Tuesday, June 15, 2010

Baba Yaga Laid an Egg – Dubravka Ugresic

Part of the Canongate myth series, this book ticked so many boxes for me and yet for some reason I’m struggling to pin it down. Still I’m going to try because I found it both a great read and deeply invigorating – I came out of it fizzing with ideas. The box ticking comes from the myth element, myths, legends, fairytales, folklore – it all fascinates me, and Baba Yaga is a particularly intriguing figure. (Just in case she’s new to you Baba Yaga is a hag who lives in a hut that stands on chicken legs by the edge of the forest. Sometimes she helps travellers but more often she entraps them, especially girls. She travels by flying through the air in a mortar steered by a pestle wiping out her traces with a broom. She may or may not eat children).

All of that is well within my comfort zone, but reading an author I know nothing about, whose (indrawn breath) contemporary – well it’s not something I do a lot of, although there are a few more in the Canongate series that I’m adding to my wish list (how amazon must love me). I might even take a chance on another of Ugresic’s books because this one reminded me irresistibly of Angela Carter and I’d like to know if that’s specific to this book because of its explicit basis in myth, or if it’s a shared quality between the two writers. It’s the way that Ugresic plays with reality that reminds me of Carter; things seem real enough and then they become fantastic, strange, worrying, and not quite real at all.

I should also say that this is the second book in a row (after Memento Mori) that’s dealt with the extremes of old age and it occurs to me that the very end of life when neither body or mind works quite as it used to, or quite as you might like it to then things might well be strange, worrying and not quite real.

‘Baba Yaga Laid an Egg’ is split into three parts; the first section chronicles the relationship between the author and her aging mother and includes a trip to her mother’s old home in Bulgaria with a young academic called Aba. Part two takes place in a spa; a triumvirate of old women turn up and wreak a certain amount of havoc on all around them, all in their way are waiting for death:
“Beba sat in the bath wrapped in lacey foam. She could not remember the last time anyone had treated her with greater warmth or tenderness than this hotel bath. This was the kind of painful realisation that drives the more sensitive to put a bullet in their temple, or at least to look around to see where they might attach an adequately strong noose.”
This is the point when strange things really start to happen. Finally there is a ‘Baba Yaga for beginners’ section written by Dr Aba Bagay. It’s an exhausting exploration of Baba Yaga (and incidentally introduced me to the work of Marina Warner who’s now also on my wish list) written as if to the editor of the book. Exhausting but ultimately very worthwhile.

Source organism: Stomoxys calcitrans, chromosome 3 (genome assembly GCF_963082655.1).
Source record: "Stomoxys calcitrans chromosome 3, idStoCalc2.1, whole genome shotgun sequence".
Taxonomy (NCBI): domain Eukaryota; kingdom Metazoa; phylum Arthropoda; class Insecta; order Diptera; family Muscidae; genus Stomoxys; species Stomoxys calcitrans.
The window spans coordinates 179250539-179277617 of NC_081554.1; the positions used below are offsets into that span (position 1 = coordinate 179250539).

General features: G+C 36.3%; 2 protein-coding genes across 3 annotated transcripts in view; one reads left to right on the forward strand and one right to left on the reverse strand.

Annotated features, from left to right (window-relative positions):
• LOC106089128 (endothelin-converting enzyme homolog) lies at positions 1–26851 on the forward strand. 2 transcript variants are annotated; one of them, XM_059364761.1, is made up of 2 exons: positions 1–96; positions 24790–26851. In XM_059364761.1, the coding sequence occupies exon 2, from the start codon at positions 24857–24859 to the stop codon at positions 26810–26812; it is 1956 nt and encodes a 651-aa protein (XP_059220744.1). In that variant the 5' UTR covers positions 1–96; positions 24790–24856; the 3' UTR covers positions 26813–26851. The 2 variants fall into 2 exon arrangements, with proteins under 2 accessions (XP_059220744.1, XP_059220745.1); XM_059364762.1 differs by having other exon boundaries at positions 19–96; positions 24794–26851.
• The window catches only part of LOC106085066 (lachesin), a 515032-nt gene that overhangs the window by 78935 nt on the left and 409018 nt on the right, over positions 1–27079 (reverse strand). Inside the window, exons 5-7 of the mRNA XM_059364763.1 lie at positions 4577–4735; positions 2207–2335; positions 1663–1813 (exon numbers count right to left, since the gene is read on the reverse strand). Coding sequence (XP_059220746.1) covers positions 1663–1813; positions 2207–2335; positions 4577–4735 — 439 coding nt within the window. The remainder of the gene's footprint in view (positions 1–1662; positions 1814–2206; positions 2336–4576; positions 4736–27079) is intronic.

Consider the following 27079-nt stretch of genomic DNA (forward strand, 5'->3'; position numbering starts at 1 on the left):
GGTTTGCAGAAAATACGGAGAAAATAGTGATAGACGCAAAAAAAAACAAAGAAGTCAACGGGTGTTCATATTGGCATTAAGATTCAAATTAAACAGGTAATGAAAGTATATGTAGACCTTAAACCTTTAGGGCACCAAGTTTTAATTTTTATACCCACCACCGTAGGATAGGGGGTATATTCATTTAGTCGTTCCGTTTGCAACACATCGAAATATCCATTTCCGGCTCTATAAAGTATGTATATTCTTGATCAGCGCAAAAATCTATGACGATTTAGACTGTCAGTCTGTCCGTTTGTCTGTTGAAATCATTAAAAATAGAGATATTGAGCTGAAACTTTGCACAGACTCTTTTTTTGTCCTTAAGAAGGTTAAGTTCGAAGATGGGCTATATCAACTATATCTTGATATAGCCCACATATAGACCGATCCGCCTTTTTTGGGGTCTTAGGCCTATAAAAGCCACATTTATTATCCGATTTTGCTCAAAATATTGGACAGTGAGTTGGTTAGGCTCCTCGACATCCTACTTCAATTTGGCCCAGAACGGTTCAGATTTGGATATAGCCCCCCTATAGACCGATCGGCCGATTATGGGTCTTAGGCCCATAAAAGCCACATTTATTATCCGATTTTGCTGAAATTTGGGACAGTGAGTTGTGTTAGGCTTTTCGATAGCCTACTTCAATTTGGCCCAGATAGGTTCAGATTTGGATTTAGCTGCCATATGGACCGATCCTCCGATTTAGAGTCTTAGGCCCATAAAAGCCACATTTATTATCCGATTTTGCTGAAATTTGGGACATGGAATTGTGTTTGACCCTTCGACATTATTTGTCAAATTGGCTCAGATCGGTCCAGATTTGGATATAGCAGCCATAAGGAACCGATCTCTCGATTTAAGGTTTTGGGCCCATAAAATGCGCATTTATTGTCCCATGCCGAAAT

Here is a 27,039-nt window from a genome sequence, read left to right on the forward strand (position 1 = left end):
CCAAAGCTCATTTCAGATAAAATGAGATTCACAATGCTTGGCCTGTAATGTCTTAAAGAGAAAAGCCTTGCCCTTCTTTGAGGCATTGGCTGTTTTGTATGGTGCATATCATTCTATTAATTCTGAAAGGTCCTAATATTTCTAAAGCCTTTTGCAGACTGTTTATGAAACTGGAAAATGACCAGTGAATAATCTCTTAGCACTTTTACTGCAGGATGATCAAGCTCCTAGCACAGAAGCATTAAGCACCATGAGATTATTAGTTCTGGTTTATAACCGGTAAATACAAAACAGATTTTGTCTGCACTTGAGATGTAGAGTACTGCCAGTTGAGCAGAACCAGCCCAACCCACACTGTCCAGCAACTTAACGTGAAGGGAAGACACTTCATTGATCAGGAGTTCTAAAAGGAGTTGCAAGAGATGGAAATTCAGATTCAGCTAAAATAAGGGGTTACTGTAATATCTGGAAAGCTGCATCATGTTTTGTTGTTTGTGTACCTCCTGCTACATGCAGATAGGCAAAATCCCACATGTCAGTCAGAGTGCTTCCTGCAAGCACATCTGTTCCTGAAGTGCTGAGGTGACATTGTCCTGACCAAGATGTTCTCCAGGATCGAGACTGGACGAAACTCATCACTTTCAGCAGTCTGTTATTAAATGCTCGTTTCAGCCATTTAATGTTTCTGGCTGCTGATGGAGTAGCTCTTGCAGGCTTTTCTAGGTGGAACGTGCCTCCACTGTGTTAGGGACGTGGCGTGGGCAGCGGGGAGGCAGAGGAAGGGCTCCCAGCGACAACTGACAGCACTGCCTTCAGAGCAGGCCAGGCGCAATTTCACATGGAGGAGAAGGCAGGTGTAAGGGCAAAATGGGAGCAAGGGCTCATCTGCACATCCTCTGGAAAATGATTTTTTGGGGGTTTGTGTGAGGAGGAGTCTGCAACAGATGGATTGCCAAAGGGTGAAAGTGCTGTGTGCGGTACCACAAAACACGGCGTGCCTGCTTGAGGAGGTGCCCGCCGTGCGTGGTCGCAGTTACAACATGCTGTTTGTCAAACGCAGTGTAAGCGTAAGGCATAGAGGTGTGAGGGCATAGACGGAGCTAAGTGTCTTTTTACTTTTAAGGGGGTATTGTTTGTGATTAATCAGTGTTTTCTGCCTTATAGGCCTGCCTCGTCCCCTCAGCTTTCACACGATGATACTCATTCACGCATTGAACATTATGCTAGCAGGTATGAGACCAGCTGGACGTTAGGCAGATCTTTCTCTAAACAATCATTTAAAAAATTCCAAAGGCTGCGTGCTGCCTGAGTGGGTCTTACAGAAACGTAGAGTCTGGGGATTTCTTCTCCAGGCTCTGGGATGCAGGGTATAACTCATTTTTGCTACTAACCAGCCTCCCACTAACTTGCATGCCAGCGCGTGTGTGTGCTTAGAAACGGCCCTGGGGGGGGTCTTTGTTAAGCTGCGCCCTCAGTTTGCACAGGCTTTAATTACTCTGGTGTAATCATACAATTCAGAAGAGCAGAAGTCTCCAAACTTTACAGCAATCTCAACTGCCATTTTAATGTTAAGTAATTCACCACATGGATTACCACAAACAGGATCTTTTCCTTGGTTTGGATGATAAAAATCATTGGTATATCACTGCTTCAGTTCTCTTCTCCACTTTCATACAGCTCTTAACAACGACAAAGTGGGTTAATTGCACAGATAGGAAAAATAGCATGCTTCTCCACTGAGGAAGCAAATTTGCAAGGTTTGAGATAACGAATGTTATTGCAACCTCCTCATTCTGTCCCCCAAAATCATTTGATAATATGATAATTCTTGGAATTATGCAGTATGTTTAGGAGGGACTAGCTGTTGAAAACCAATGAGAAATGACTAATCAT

I mean to carry on researching Baba Yaga – here I think she is an avenging fury of sorts - and a neat opposite of the ideal of womanhood, but for all the repulsiveness in her image she’s still a recognisable woman, an angry one at that, and somehow I find that very compelling.


  1. I'm absolutely dying to read this book. I love the Canongate Myth series and the comparison to Carter makes it sound irresistible! I also like your point about the extremes of old age (and I must read Muriel Spark.)

  2. This is high-up in my TBR pile, I'm planning to read most of the Myths series this year, and this one sounds fascinating. I've always liked the idea of Baba Yaga (ever since playing Mussorgsky's Pictures at an Exhibition which has a Baba Yaga piece in it in the Youth Orchestra many years ago).

  3. I remember Baba Yaga from story books when I was little! This book sounds great so thank you for pointing it out. I have only read Ali Smith's contribution to the myths so far so really must get a move on.

  4. Nymeth, I think (going out on a limb) that you will love this book, but don't let that put you off!

    Gaskella, I look forward to following your progress, so far the only other myth I've read is the Margaret Atwood, and I loved that too. I'm saving for an amazon orgy and have added a couple to my wish list.

    Tea Lady, the Ali Smith is one of the books on my wish list, what did you think of it?

  5. Oh Girl meets boy is great. If you have read and enjoyed any Ali Smith in the past then you are likely to enjoy to this.

    I chiefly remember it for having a well-written, moving and unembarrassing sex scene which is really quite a feat...

  6. Never read any Ali Smith, but I've heard good things and it seems to me this is the place to start. A sex scene such as you describe really is impressive. My wish list is getting long enough to read like a novel itself!

  7. I remember reading Baba Yaga as a child and was endlessly fascinated by her house. I've only read Pullman's book from the series and an excerpt of Winterson's which were brilliant, but they all look great!